The National Association for the Advancement of Colored People recently hosted The Fashion Show in the Lowman Student Center Ballroom. The NAACP hosts the event every spring, encouraging the people of SHSU to showcase their art. This year, the event is directed by Deondrae Carter Jr., a senior who is double majoring in criminal justice and psychology. Each year, the directors choose a theme to present the show. This year’s theme being the era of the ‘90s. The inspiration was found in a song by one of the performers of the event. Carter explained the song that inspired the theme is characterized by “a jazzy vibe, that made me reminisce on the ‘90s.”
“I want people to take away the fact that no matter what time period we are in, it will always be filled with flashbacks of the past. The 90’s was and is a key cornerstone in our history and will forever be remembered,” Carter explained.
The fashion show provided an excellent platform that fostered a sense of unity for the community of SHSU through the exchange of creative ideas and various modes of art. The designers featured in the show included Shop Capsule, Gym Legend Apparel, Astonishing Apparel, Faded Decade x Bare Like Nude and Parrissamourr.
The models that brought the visuals of each designer to life all auditioned to be featured in the show. The process of auditioning entailed the assessment of the model’s ability to walk gracefully to various types of music while also being able to remain in character regardless of the environment. Senior accounting major Kevon Harris has modeled for the event for three years. Harris shared his perspective on what makes the fashion show a unique event and advised participants.
“Be yourself,” Harris said. “Don’t follow the wave, because what isn’t the norm is considered the most important part of who a person is; it is what makes an individual unique.”
Guests were immediately greeted by dancing lights, which were accompanied by music of the ‘90s. The ballroom was cleverly designed to model a clock. The significance behind the clock design was to symbolize the important, timeless contributions that the ‘90s is responsible for. Aside paying tribute to the ‘90s, Carter had a specific vision.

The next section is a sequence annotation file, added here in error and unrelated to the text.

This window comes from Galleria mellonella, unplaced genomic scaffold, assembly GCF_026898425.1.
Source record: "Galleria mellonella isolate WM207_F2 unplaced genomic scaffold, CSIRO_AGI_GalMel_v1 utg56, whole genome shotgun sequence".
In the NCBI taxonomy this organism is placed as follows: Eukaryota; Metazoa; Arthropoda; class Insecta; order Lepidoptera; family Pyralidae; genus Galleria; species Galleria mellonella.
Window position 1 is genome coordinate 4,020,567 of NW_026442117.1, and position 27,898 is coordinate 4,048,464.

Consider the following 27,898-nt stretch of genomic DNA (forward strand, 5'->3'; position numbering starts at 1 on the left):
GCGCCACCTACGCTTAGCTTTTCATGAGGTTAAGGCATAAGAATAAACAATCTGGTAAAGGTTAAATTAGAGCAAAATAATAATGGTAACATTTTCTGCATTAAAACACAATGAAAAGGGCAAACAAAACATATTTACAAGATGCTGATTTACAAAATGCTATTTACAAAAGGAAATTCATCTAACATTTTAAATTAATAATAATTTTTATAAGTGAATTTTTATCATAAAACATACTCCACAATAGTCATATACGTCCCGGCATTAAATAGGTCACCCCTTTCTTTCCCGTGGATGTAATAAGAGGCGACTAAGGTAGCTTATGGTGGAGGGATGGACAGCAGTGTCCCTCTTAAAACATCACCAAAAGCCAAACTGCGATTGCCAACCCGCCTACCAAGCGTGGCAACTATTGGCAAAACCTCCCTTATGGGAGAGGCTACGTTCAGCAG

“[We wanted to] create a space for everyone to show their creative talents,” Carter said.
The show was introduced by a symbolic piece performed by the artist and SHSU alumnus Canaan Cadwell. He has performed for previous fashion shows, however, this is the first time he has preformed as a musician. Cadwell explained the defining moment in his life that influenced him to fully pursue music.
“From a young age, I’ve always been musically inclined,” Cadwell said. “What made we want to get into it was kind of redefining that, but also in a rap. That’s how rap blues came about; it is a mixture between rap and the appreciation of what got me into liking music in the first place.”
The performance was followed by several designers showcasing their brand. The runway was designed to encourage an interactive experience between the brands and audience. As the models finished their walk, the audience was able to walk onto the runway and truly appreciate the brand of each designer.
The designers had their unique visions on the fashion of the ‘90s. As such, they carefully selected the models to bring their unique touch to life. Faded Decade is a brand based in Huntsville.
“We kind of created an underground platform for people we know and also for people we find. [Faded Decade] provides a platform for us to release our art work as well as being able to help others along the way,” said Rome, a designer of the brand.
Rome’s parting advice for those who are interested in designing is to relentlessly pursue it.
Bare Like Nude, established in Huntsville by founder Paul Baxter, collaborated with Faded Decade. Bare Like Nude, by designer Paul Baxter, was founded in Huntsville. Baxter’s brand originally began as a vintage clothing store, which later became affiliated with Faded Decade.
“I like the idea of creating something that wasn’t there before,” Baxter said. “It’s like putting something out there that is completely yours.”
Baxter emphasizes the idea of creating a brand from the basics. He strongly encourages those who are interested in design to create their brand, despite lack of experience.
Not only did the event showcase various brands, but featured performances from dancers and a poet. The dancers performed an energetic number that paid homage to the breakdancing phase of the ‘90s. The final performance of the night ended with a beautiful poem titled “blaQk” by Criminal Justice major Jaila Moore. When Carter closed the show, he revealed the new director for next year’s show—Britany Dean
The Fashion Show was a beautiful tribute to the ‘90s era. However, what makes the event wonderful is the unity it fostered under the different modes of art. The show didn’t solely revolve around one form of art, it combined several pieces of art. This in turn resulted in the show being a celebration of individuality amongst the people of Sam. The show wouldn’t have been made possible without the hard work of the Fashion Committee department and all those involved.